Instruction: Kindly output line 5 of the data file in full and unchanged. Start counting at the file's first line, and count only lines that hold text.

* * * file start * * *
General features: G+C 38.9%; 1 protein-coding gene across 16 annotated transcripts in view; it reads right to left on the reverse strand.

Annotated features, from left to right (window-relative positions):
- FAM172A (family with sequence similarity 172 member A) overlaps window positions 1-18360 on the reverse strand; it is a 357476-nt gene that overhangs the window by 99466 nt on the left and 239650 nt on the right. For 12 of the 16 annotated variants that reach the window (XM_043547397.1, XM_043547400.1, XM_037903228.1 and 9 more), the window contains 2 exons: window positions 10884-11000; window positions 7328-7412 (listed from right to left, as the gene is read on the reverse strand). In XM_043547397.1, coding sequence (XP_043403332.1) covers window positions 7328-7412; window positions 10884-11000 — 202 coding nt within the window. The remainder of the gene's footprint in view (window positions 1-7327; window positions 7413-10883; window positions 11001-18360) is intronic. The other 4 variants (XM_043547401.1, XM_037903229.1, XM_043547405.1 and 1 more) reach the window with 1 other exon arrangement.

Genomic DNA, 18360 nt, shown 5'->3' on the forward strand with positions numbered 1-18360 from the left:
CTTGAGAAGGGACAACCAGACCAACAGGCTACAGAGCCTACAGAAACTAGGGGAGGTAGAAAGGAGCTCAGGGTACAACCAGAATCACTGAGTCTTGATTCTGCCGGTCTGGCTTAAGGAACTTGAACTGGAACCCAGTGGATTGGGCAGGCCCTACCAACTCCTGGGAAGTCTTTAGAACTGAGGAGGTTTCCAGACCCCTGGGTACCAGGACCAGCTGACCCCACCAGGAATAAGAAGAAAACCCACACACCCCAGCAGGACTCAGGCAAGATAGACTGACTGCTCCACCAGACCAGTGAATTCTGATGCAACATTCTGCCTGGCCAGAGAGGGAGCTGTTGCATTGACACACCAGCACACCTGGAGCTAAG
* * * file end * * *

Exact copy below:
CTTGAGAAGGGACAACCAGACCAACAGGCTACAGAGCCTACAGAAACTAGGGGAGGTAGAAAGGAGCTCAGGGTACAACCAGAATCACTGAGTCTTGATTCTGCCGGTCTGGCTTAAGGAACTTGAACTGGAACCCAGTGGATTGGGCAGGCCCTACCAACTCCTGGGAAGTCTTTAGAACTGAGGAGGTTTCCAGACCCCTGGGTACCAGGACCAGCTGACCCCACCAGGAATAAGAAGAAAACCCACACACCCCAGCAGGACTCAGGCAAGATAGACTGACTGCTCCACCAGACCAGTGAATTCTGATGCAACATTCTGCCTGGCCAGAGAGGGAGCTGTTGCATTGACACACCAGCACACCTGGAGCTAAG